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Old 02-25-2018, 01:40 PM   #1
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Brake checks

I have driven the mountains on the east coast with my previous set up, a 32’ TT pulled by a Ford CC dually, never paid much attention to the stop areas for trucks to check their brakes before going down some of the steeper grades.
Now that we have the coach and have air brakes, I think that I should be paying attention to these areas.
As part of my pre-trip routine I check that the low air alarm comes on, the tanks build pressure in an appropriate time, I also apply the service brake and look for air loss on gauges and listen for any leaks, I make sure the spring brakes are working and of course make sure the service brakes stop the coach. Do all of this before every trip.
How many stop at the ‘check brake’ areas? And what are you checking for? Anything other than what would be in a pre trip

Thanks
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Old 02-25-2018, 01:52 PM   #2
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Sounds like your pre-trip check is pretty complete. I suspect many Motorhomes hit the road without much in the way of brake checks.
I must confess that we seldom pull in to the " brake check " areas. If there is an extra steep, long grade ( descending into Laughlin, Nv for example ), I usually pull off to have a walk around, check the tow. I make good use of the exhaust / engine brake which does an excellent job of holding speed on those long grades.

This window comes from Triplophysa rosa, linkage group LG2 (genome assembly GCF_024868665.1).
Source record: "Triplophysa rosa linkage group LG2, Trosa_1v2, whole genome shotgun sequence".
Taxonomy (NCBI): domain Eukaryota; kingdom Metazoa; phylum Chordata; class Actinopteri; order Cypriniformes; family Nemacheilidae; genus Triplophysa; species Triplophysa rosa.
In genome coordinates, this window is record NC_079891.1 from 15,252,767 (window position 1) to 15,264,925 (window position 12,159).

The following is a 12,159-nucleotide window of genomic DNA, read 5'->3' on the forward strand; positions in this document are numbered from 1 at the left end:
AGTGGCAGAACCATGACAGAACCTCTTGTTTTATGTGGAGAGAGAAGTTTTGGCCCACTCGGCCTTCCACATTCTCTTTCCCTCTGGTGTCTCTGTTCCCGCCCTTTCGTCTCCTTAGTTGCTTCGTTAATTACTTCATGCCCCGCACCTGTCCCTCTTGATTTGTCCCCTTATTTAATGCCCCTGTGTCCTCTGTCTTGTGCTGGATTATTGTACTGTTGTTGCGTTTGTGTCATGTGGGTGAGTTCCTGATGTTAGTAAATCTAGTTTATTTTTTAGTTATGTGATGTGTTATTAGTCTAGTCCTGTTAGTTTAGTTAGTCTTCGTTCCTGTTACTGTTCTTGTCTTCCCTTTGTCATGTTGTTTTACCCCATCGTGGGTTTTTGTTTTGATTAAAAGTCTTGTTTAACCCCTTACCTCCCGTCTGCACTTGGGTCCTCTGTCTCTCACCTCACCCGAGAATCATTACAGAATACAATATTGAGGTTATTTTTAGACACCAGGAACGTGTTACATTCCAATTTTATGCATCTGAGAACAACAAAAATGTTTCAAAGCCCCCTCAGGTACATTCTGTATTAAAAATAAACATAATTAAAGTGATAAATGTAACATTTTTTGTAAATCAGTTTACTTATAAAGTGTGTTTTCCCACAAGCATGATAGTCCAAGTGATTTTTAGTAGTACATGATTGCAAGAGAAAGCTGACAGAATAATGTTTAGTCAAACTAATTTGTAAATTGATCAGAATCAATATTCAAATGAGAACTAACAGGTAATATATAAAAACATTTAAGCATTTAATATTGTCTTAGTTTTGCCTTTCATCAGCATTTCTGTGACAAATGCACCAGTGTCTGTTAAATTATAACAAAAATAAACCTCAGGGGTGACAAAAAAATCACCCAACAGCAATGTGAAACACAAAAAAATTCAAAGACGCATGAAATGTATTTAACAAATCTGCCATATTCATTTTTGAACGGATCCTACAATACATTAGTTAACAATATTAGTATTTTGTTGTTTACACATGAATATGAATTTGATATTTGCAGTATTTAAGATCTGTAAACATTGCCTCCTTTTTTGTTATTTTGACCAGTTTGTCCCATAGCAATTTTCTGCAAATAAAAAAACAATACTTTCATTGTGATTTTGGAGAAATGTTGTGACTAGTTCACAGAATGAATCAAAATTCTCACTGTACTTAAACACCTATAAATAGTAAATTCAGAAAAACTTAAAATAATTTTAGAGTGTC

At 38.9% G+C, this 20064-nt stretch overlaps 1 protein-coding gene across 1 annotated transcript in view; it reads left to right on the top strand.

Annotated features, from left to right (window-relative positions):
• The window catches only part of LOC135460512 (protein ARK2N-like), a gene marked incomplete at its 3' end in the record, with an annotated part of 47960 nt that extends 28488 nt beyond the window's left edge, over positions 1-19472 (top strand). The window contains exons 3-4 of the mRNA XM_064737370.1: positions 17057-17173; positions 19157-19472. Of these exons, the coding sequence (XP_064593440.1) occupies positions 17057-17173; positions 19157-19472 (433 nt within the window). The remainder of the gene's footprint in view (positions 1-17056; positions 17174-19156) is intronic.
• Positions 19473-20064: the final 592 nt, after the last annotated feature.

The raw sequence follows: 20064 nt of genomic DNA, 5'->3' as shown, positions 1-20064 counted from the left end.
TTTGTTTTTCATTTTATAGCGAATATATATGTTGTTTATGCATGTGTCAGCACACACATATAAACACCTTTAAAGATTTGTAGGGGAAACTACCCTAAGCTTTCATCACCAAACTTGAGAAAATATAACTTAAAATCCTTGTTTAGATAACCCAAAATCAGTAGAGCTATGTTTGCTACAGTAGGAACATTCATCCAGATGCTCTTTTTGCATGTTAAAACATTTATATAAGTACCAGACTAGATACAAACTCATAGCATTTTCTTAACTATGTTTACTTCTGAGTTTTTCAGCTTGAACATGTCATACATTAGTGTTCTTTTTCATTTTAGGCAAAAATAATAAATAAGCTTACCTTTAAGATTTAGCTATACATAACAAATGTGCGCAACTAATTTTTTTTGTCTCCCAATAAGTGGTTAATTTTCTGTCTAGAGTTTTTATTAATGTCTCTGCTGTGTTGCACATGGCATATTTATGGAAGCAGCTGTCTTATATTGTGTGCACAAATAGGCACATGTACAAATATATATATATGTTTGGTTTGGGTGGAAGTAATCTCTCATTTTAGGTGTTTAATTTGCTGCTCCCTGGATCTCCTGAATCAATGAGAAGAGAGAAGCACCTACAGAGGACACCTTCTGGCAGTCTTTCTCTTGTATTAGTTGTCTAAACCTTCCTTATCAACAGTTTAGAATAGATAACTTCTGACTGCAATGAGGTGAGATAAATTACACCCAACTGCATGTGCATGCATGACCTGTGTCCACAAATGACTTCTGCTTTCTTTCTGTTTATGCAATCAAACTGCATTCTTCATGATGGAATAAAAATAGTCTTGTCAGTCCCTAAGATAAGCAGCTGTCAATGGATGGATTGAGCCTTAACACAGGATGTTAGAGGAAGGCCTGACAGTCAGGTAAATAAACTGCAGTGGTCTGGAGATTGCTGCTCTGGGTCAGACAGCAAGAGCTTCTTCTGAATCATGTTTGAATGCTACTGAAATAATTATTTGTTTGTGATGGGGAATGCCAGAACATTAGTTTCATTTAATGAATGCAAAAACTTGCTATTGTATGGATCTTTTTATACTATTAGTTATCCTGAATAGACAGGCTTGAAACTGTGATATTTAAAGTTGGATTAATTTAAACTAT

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Old 02-25-2018, 02:28 PM   #3
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We don't use them. We use the transmission and PAC brake to maintain speed going down the hills. A brake check in the morning and we're good.
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Old 02-25-2018, 04:53 PM   #4
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I don’t pull in them but I do look at my tank pressure gauges and tap the brake pedal to check operation. Usually do this when topping a grade to downshift before descending.
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Old 02-25-2018, 07:50 PM   #5
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Quote:
Originally Posted by Dougjpr View Post
I have driven the mountains on the east coast with my previous set up, a 32’ TT pulled by a Ford CC dually, never paid much attention to the stop areas for trucks to check their brakes before going down some of the steeper grades.
Now that we have the coach and have air brakes, I think that I should be paying attention to these areas.
As part of my pre-trip routine I check that the low air alarm comes on, the tanks build pressure in an appropriate time, I also apply the service brake and look for air loss on gauges and listen for any leaks, I make sure the spring brakes are working and of course make sure the service brakes stop the coach. Do all of this before every trip.
How many stop at the ‘check brake’ areas? And what are you checking for? Anything other than what would be in a pre trip